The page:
Ionizing radiation therapy (RT) is an important component in the management of breast cancer. Although the primary tumor can be successfully treated by surgery and RT, metastatic breast cancer remains a therapeutic challenge. Here we tested the hypothesis that the combination of RT to the primary tumor with CTLA-4 blockade can elicit antitumor immunity inhibiting the metastases. The poorly immunogenic metastatic mouse mammary carcinoma 4T1 was used as a model. Mice were injected s.c. with 4T1 cells, and treatment was started 13 days later when the primary tumors measured 5 mm in average diameter. Mice were randomly assigned to four treatment groups receiving: (1) control IgG (IgG), (2) RT + IgG, (3) 9H10 monoclonal antibody against CTLA-4, (4) RT + 9H10. RT was delivered to the primary tumor by one or two fractions of 12 Gy. 9H10 and IgG were given i.p. thrice after RT. Consistent with the fact that 4T1 is poorly immunogenic, 9H10 alone did not have any effect on primary tumor growth or survival. RT was able to delay the growth of the primary irradiated tumor, but in the absence of 9H10 survival was similar to that of control mice. In contrast, mice treated with RT + 9H10 had a statistically significant survival advantage. The increased survival correlated with inhibition of lung metastases formation and required CD8+ but not CD4+ T cells. The combination of local RT with CTLA-4 blockade is a promising new immunotherapeutic strategy against poorly immunogenic metastatic cancers.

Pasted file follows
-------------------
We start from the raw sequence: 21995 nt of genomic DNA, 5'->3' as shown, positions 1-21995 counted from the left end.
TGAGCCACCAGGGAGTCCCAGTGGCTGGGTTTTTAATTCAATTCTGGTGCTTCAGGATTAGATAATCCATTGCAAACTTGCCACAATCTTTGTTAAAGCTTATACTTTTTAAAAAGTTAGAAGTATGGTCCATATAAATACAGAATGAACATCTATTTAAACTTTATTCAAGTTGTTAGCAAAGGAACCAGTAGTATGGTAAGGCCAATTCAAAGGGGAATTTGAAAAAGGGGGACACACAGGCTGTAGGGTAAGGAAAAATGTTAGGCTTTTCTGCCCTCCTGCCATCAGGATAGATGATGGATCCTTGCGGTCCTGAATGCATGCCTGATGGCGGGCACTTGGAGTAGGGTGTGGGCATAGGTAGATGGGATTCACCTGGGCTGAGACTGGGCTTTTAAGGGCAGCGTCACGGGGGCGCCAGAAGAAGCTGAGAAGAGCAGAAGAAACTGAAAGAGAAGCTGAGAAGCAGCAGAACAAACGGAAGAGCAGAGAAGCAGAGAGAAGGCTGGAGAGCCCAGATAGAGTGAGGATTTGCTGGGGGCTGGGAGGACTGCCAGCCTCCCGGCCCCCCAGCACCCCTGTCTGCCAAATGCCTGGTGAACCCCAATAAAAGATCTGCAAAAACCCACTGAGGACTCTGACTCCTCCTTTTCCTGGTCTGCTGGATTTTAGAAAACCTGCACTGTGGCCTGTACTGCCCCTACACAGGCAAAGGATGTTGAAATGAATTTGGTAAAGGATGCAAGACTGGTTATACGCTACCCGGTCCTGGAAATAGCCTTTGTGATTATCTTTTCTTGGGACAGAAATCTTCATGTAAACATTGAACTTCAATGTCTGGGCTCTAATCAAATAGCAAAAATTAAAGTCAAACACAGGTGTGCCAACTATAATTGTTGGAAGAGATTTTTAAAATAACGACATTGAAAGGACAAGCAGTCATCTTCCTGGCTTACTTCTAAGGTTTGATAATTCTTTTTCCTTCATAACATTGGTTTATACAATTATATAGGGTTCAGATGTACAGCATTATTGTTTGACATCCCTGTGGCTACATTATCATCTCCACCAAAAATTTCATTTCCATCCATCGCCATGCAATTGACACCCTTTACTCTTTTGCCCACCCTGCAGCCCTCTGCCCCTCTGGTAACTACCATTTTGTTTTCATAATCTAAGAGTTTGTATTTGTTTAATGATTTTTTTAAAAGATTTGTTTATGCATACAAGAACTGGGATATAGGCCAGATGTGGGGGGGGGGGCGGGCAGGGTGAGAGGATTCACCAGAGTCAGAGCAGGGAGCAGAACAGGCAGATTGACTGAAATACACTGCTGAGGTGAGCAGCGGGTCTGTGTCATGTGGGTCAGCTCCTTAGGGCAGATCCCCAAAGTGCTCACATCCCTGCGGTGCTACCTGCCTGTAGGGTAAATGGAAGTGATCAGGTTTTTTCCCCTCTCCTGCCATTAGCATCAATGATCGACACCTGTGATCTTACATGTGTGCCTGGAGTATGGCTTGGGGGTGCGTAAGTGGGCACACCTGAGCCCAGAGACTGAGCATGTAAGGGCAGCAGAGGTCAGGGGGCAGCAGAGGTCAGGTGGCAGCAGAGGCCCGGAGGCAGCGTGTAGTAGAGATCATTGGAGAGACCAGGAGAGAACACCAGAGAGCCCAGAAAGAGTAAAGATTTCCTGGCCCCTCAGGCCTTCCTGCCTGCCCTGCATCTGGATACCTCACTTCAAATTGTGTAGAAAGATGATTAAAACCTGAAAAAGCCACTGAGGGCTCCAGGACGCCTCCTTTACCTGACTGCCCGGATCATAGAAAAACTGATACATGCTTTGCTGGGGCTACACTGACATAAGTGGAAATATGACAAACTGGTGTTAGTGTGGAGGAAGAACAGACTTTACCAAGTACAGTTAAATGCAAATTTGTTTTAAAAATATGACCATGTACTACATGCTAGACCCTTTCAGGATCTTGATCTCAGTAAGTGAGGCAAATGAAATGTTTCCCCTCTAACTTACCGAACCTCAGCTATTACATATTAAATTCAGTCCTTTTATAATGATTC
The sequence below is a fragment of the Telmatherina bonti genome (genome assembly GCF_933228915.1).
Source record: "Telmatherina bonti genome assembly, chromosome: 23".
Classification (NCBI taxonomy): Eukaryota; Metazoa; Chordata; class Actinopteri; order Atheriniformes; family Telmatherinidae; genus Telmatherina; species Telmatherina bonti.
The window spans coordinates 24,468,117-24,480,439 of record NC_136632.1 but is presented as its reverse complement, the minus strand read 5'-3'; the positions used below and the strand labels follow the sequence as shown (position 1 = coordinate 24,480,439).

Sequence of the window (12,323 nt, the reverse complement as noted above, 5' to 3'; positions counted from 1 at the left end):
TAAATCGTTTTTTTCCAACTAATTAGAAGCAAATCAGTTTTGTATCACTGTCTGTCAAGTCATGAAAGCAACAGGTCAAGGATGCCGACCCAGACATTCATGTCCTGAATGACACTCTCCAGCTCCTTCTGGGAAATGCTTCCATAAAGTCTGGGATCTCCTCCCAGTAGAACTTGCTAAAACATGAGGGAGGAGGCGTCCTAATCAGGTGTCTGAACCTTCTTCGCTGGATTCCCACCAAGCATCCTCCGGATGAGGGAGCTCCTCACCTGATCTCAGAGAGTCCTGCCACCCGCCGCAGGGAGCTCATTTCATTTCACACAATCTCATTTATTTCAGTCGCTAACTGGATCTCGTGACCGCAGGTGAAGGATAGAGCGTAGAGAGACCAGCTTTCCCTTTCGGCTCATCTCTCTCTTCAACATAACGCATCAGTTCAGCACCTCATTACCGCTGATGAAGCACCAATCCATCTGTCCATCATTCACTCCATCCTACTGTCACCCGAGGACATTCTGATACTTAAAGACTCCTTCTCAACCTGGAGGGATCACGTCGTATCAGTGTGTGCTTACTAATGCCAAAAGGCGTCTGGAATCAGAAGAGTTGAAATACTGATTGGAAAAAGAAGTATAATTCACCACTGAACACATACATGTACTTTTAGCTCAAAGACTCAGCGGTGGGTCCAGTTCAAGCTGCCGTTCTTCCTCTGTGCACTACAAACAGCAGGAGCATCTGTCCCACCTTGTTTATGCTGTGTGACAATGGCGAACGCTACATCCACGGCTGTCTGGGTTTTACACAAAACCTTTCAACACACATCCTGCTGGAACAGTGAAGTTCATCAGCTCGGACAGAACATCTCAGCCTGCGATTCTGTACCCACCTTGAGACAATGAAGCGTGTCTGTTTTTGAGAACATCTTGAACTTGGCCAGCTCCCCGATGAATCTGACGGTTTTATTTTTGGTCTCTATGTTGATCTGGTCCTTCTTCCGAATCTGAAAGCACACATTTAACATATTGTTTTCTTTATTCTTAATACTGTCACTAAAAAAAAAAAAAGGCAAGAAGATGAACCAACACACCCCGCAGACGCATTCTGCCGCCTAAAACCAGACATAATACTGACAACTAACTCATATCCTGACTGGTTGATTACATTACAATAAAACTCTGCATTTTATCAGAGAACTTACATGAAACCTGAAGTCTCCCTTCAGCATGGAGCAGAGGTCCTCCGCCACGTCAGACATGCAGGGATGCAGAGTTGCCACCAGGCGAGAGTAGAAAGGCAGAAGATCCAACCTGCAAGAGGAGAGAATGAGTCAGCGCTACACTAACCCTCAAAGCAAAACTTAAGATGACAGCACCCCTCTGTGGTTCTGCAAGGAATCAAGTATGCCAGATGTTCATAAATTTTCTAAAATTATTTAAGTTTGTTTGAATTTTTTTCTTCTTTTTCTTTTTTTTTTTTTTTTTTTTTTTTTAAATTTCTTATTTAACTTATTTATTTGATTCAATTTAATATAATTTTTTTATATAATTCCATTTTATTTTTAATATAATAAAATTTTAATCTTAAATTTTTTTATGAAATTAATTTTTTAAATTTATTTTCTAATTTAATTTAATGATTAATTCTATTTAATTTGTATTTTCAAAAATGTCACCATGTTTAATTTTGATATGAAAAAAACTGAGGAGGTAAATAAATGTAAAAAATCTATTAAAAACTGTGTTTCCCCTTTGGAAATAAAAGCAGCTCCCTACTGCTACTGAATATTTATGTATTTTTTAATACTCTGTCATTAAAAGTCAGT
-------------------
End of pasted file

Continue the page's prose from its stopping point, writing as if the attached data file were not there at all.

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            Boron neutron capture therapy of cancer: current status and future prospects.